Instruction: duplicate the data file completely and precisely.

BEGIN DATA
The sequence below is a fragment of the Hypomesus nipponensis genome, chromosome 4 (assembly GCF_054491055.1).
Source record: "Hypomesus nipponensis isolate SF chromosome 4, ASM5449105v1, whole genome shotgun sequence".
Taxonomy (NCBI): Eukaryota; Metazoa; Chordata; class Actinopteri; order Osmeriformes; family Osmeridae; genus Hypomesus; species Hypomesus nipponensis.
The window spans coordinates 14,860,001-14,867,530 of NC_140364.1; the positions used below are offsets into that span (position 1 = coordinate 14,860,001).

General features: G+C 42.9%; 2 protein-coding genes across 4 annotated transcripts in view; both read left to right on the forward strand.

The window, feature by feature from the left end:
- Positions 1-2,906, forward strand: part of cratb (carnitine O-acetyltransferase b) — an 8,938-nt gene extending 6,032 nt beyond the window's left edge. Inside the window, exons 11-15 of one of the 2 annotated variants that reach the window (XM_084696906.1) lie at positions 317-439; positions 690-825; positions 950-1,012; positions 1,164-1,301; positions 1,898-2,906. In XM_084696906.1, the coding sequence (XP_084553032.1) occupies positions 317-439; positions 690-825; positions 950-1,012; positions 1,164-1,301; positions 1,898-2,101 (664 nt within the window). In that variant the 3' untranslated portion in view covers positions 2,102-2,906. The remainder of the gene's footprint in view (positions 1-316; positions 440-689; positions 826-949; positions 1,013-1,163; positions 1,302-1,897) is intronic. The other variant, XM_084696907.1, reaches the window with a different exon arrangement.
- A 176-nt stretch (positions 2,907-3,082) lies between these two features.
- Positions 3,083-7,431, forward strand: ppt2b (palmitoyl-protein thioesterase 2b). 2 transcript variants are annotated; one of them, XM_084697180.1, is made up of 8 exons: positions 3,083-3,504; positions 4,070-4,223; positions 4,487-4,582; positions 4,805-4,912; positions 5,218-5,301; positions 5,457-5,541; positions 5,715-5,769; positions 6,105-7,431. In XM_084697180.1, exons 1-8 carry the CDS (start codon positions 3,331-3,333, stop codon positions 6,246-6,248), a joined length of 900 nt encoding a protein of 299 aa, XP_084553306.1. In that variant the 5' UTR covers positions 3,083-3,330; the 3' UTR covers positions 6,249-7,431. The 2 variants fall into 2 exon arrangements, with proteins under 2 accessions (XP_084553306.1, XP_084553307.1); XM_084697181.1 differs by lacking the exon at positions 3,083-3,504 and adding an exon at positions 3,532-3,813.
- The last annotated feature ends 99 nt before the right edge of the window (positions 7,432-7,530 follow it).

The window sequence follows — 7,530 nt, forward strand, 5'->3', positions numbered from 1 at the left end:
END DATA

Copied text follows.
The sequence below is a fragment of the Hypomesus nipponensis genome, chromosome 4 (assembly GCF_054491055.1).
Source record: "Hypomesus nipponensis isolate SF chromosome 4, ASM5449105v1, whole genome shotgun sequence".
Taxonomy (NCBI): Eukaryota; Metazoa; Chordata; class Actinopteri; order Osmeriformes; family Osmeridae; genus Hypomesus; species Hypomesus nipponensis.
The window spans coordinates 14,860,001-14,867,530 of NC_140364.1; the positions used below are offsets into that span (position 1 = coordinate 14,860,001).

General features: G+C 42.9%; 2 protein-coding genes across 4 annotated transcripts in view; both read left to right on the forward strand.

The window, feature by feature from the left end:
- Positions 1-2,906, forward strand: part of cratb (carnitine O-acetyltransferase b) — an 8,938-nt gene extending 6,032 nt beyond the window's left edge. Inside the window, exons 11-15 of one of the 2 annotated variants that reach the window (XM_084696906.1) lie at positions 317-439; positions 690-825; positions 950-1,012; positions 1,164-1,301; positions 1,898-2,906. In XM_084696906.1, the coding sequence (XP_084553032.1) occupies positions 317-439; positions 690-825; positions 950-1,012; positions 1,164-1,301; positions 1,898-2,101 (664 nt within the window). In that variant the 3' untranslated portion in view covers positions 2,102-2,906. The remainder of the gene's footprint in view (positions 1-316; positions 440-689; positions 826-949; positions 1,013-1,163; positions 1,302-1,897) is intronic. The other variant, XM_084696907.1, reaches the window with a different exon arrangement.
- A 176-nt stretch (positions 2,907-3,082) lies between these two features.
- Positions 3,083-7,431, forward strand: ppt2b (palmitoyl-protein thioesterase 2b). 2 transcript variants are annotated; one of them, XM_084697180.1, is made up of 8 exons: positions 3,083-3,504; positions 4,070-4,223; positions 4,487-4,582; positions 4,805-4,912; positions 5,218-5,301; positions 5,457-5,541; positions 5,715-5,769; positions 6,105-7,431. In XM_084697180.1, exons 1-8 carry the CDS (start codon positions 3,331-3,333, stop codon positions 6,246-6,248), a joined length of 900 nt encoding a protein of 299 aa, XP_084553306.1. In that variant the 5' UTR covers positions 3,083-3,330; the 3' UTR covers positions 6,249-7,431. The 2 variants fall into 2 exon arrangements, with proteins under 2 accessions (XP_084553306.1, XP_084553307.1); XM_084697181.1 differs by lacking the exon at positions 3,083-3,504 and adding an exon at positions 3,532-3,813.
- The last annotated feature ends 99 nt before the right edge of the window (positions 7,432-7,530 follow it).

The window sequence follows — 7,530 nt, forward strand, 5'->3', positions numbered from 1 at the left end: